The Public Life of History: An Argument out of India
I should explain at the outset that by the expression “public life of history,” I do not refer to the role that historians can and do sometimes play as specialists or experts appointed by governments or to the particular questions that have been raised about this role in forums such as the Public Historian. I have in mind a different question: under what conditions can history and historians play an adjudicating role when disputes relating to the past arise in the domain of popular culture in democracies? By history, then, I mean something very specific: the academic discipline that we research, teach, and study in universities under that name, the discipline that was invented in Western Europe in the early part of the nineteenth century and of which Leopold von Ranke, for all the criticisms made of his approach during and after his lifetime, is still considered a putative founding father. If one could think of the life of this discipline within the university — composed of classrooms, courses, examinations, seminars, conferences, journals, and so on — as its “cloistered life,” as it were, then by its “public life” one could mean the connections that such a discipline might forge with institutions and practices outside the university and official bureaucracy. Can this discipline have a public life in my sense of the term when the public actually debates the past?
India is a good site from which to address this question. The Hindu Right that rose to political power in India in the 1980s and 1990s by spreading anti-Muslim and antiminority sentiments was often accused by “secular” historians — justifiably, I might add — of rewriting history or even replacing it by myths for public consumption. Implicitly or explicitly, these historians — the most prominent of them (such as Romila Thapar or Sumit Sarkar) based in Delhi — argued for a role for their discipline in public debates about pasts and identities in India, particularly when the Hindu Right was disseminating antiminority sentiments and “memories” that were clearly at odds with reasoned historical judgments. Thapar, for example, has repeatedly emphasized in her recent writings the importance of historical reasoning in India’s public life. She has argued the need for identities in India to be ultimately validated by the discipline of history: “In the retelling of an event, . . . memory is sometimes claimed in order to create an identity, and history based on such claims is used to legitimize the identity. Establishing a fuller understanding of the event is crucial in both instances, for otherwise the identity and its legitimation can be historically invalid.”1 Another reason India is an interesting site is that the demand for the discipline of history — often called “scientific history” in the nineteenth and early twentieth centuries — arose in public life long before Indian universities actually taught the subject at a graduate or research level. Yet over time, as I shall seek to show, the discipline of history has become marginal in debates among subaltern groups that arise from their perceptions of the past. This is not a criticism of the heroic and laudable attempts by historians today to find a public career for their specialist skills. But their present situation — unlike that of amateur nationalist historians at the beginning of the last century — is a bit reminiscent of a moment in the life of the English philosopher Thomas Hobbes. Famously, Hobbes once thought that incontrovertible logic would compel people to listen to him, thus obviating any need for persuasive rhetoric. But he soon realized that while the matter of providing compelling logic was in his hands, logic by itself could not ensure that people would at all feel motivated to listen to him in the first place. Hobbes put it this way: “As it is my part to show my reasons, it is theirs to bring attention.”2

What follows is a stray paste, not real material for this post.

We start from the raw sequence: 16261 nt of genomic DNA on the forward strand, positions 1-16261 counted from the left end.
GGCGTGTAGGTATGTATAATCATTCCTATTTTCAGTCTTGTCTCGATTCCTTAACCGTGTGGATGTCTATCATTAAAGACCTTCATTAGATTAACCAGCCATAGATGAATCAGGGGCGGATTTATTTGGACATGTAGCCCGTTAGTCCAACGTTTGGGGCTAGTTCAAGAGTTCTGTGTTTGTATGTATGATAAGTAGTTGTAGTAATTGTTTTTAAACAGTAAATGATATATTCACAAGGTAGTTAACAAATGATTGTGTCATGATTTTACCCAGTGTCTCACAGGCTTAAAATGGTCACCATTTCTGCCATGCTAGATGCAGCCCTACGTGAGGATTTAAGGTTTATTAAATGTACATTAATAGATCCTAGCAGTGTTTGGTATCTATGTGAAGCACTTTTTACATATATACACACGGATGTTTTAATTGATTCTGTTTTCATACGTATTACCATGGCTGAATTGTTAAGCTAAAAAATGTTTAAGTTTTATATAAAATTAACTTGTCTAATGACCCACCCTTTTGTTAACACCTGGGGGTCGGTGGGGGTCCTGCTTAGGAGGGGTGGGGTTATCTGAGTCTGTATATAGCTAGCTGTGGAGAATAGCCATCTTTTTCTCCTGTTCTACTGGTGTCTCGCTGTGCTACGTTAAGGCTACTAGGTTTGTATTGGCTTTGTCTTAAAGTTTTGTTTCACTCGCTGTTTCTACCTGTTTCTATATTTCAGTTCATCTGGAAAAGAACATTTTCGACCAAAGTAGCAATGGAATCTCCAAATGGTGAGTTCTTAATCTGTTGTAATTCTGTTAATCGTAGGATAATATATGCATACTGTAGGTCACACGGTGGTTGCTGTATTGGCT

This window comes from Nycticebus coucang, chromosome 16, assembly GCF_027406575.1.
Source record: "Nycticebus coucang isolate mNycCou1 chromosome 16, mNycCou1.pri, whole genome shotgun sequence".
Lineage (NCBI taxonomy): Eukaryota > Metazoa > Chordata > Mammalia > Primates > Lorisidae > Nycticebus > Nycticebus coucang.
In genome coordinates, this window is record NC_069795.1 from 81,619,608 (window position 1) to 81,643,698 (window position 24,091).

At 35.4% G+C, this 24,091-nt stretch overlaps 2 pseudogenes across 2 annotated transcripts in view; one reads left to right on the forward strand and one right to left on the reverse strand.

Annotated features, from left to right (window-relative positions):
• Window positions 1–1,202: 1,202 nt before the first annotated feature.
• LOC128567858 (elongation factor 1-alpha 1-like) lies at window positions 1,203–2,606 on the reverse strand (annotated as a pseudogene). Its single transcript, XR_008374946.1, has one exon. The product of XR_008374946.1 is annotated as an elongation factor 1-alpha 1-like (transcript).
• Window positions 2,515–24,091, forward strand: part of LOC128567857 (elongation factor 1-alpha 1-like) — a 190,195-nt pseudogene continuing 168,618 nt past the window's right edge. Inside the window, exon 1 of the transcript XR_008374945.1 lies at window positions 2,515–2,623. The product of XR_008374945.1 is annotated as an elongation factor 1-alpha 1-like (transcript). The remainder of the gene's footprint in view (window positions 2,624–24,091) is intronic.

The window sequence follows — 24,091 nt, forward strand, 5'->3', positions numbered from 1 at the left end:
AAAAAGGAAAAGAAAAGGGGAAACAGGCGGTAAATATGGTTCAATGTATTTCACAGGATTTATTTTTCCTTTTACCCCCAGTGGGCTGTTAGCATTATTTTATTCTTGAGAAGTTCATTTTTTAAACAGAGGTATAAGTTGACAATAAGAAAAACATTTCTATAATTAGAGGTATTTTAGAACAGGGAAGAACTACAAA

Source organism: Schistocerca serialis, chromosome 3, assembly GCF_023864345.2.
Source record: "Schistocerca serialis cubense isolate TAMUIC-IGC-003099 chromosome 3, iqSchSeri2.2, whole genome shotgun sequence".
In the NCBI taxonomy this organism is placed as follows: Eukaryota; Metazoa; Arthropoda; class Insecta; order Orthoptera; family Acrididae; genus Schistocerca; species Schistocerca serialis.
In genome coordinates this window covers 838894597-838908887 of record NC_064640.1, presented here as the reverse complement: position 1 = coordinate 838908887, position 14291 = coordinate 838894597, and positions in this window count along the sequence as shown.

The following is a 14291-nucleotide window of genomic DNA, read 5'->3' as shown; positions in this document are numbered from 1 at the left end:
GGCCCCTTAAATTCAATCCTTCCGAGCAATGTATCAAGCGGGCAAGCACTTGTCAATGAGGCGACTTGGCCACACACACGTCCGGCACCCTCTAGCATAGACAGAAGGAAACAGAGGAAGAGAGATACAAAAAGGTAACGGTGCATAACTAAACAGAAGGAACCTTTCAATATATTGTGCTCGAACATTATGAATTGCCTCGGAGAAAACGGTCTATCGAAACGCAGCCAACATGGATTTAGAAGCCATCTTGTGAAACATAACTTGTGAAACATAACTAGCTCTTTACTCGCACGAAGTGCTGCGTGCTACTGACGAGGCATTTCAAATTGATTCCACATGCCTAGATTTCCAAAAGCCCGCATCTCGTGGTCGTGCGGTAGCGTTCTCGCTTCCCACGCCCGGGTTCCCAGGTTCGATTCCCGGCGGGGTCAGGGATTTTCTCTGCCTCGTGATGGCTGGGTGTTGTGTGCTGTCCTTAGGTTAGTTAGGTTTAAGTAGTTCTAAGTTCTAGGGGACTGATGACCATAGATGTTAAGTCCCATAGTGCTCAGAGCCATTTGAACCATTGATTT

Similarly, the fact-respecting, secular historian in India can bring his or her reasoning to the public, but there is no guarantee that the public will bring their attention. Given their expertise, it is only understandable that historians in India should seek a role in adjudicating disputes about the past in India. But what prevents them from realizing this aspiration? It is to answer this question that I provide a history of history in India before returning, in conclusion and with some comparative glances at relevant debates in Australia and the United States, to the larger concern from which this essay arises: can history, the academic discipline, have a public life in a situation when the past is a matter of contestation in everyday life?
History’s Beginnings in Indian Public Life